This week’s guest on The Historians Podcast is Ballston Spa author and historian David Fiske who questions the persistent claim that Ballston Spa native and Civil War general Abner Doubleday invented the game of baseball in Cooperstown. [Read more…] about Ballston Spa’s Abner Doubleday and Baseball
Fort Ticonderoga seeks proposals for the Seventeenth Annual Seminar on the American Revolution to be held Friday-Sunday, September 25-27, 2020.
In 2020 Fort Ticonderoga celebrates 200 years since the former garrison grounds were privately purchased and preserved, amongst the earliest acts of battlefield preservation in American History. The significance of the site lays largely in its role in the American Revolution. Scholars today are re-evaluating the military, social, and political events that led to the creation of the United States during the War of Independence. [Read more…] about For Ti American Revolution Seminar Call for Papers
Located one mile south of Schuylerville on Route 4, the Saratoga Surrender Site memorializes British General John Burgoyne’s surrender of his army to American General Horatio Gates after the Battles of Saratoga.
This surrender altered world history and assured America’s victory of the Revolutionary War. [Read more…] about Saratoga Sword Surrender Site Being Dedicated
Fort Ticonderoga holds one of North America’s largest collections of military material culture, covering the colonization of North America and the ensuing colonial conflicts, the Seven Years’ War (a.k.a. French & Indian War), the American Revolution, and the War of 1812. [Read more…] about Featured Collections: Fort Ti’s Early American History Materials
The Seward/Mapes Homestead has announced a talk nineteenth century American health care, set for Thursday, October 24th, from 7 to 9 pm, led by Carolyn Ivanoff.
Ivanoff will examine healthcare in Victorian America, and how Americans were their own doctors and caregivers. [Read more…] about 19th Cent Medicine: Everyone Their Own Doctor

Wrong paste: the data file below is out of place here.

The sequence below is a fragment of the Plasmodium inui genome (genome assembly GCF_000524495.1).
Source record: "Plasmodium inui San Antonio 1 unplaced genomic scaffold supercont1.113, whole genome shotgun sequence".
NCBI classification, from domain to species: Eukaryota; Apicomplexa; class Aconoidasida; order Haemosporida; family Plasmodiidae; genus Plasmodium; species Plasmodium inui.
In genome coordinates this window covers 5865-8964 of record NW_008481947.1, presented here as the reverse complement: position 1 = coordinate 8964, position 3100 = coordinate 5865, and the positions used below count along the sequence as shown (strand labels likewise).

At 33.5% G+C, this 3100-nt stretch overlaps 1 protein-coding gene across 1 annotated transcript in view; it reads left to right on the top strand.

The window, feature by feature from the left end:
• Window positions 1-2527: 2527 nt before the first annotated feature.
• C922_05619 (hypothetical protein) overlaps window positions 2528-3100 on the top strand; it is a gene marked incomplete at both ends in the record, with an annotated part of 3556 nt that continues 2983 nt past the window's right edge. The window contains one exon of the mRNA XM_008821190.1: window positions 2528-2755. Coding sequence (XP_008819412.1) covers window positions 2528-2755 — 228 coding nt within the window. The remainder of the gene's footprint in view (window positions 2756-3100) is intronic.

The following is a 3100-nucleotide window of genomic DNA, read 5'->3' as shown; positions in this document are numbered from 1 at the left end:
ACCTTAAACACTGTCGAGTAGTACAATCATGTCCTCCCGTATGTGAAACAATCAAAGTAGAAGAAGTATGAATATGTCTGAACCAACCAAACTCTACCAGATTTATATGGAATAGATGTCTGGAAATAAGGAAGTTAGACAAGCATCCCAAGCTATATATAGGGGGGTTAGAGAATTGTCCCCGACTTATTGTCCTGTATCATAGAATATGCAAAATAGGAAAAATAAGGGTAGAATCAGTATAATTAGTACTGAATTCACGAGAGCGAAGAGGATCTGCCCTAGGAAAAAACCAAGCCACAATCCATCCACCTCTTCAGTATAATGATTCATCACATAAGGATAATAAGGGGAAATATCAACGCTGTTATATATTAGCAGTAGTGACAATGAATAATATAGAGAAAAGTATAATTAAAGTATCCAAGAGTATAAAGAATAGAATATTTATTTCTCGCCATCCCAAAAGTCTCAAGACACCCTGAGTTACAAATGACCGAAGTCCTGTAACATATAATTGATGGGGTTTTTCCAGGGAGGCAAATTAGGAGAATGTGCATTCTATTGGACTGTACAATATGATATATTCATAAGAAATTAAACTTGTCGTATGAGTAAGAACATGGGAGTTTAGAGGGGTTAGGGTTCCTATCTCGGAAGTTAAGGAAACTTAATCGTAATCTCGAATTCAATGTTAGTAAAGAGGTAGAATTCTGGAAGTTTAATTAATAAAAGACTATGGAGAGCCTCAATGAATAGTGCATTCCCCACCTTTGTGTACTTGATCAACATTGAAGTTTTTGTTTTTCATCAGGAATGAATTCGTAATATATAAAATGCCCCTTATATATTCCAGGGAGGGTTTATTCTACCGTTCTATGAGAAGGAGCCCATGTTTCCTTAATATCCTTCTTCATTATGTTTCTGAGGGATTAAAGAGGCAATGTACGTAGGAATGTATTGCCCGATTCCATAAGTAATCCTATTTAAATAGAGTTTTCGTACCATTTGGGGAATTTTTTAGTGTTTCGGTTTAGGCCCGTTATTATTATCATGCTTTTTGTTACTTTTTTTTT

Historian Eric Schnitzer is set to give a presentation on his book Don Troiani’s Campaign to Saratoga – 1777, on Saturday, October 19th, at 2 pm, at the Marshall House, one of the few surviving structures from the Battles of Saratoga.
Don Troiani’s Campaign to Saratoga – 1777 chronicles the British attempt to gain control of the Lake Champlain/Lake George/Hudson River waterways in the early days of the American Revolution. It reveals the real circumstances of the murder of young Jane McCrea, whose death was thought to have helped rally American militia to oppose the British invasion, and the role of the Marshall House as a hospital for the British army. It debunks many myths associated with the campaign such as those related to the figure of British General John Burgoyne (known as Gentleman Johnny). [Read more…] about Unique Illustrated Presentation of Saratoga Campaign, 1777
The Saratoga County History Roundtable is set to present a program entitled “Surgery in Peace and War” on Thursday, October 17th at 7 pm at the Brookside Museum in Ballston Spa.
Dr. Gerald Stulc will discuss surgery techniques and instruments from the Revolutionary War to the early 20th century. [Read more…] about Surgery in Peace and War Program in Ballston Spa
This week’s guest on The Historians Podcast is Eric Schnitzer, Saratoga National Historical Park ranger, who is author of Don Troiani’s Campaign to Saratoga-1777: The Turning Point of the Revolutionary War in Paintings, Artifacts, and Historical Narrative. Don Troiani is an historical and military artist. [Read more…] about 1777 Campaign to Saratoga Podcast
A new historic marker will be dedicated at Rogers Island, in the Hudson River at Fort Edward. The marker commemorates the history of the site where Major Robert Rogers wrote his Rules of Ranging in 1757.
Fort Edward was at one time located in Dutch New Netherlands territory on the ancient Native American route through the Hudson and Champlain Valleys. A trading post was built there in the 1730s by J.H. Lydius.
Fort Edward (1755) was one of the largest military fortifications in North America and a northern outpost of the British Empire. It spanned both Channels of the Hudson River with the main structure on the mainland of the East Channel, a military hospital on the island and a large Royal Block House on a bluff of the West Channel.
During autumn of 1776, Mount Independence and Fort Ticonderoga were being prepared by the American troops for the arrival of the British. At that time, the two garrisons made up one of the largest population centers in the United States.
An illustrated talk, “The Autumn of 1776: Making Preparations to Receive the Enemy,” by historian and site interpreter Paul Andriscin, has been set for Saturday, October 5th, at the Mount Independence State Historic Site in Orwell, Vermont. The program will run from 1 to 2:30 pm. [Read more…] about Autumn of 1776 Talk at Mount Independence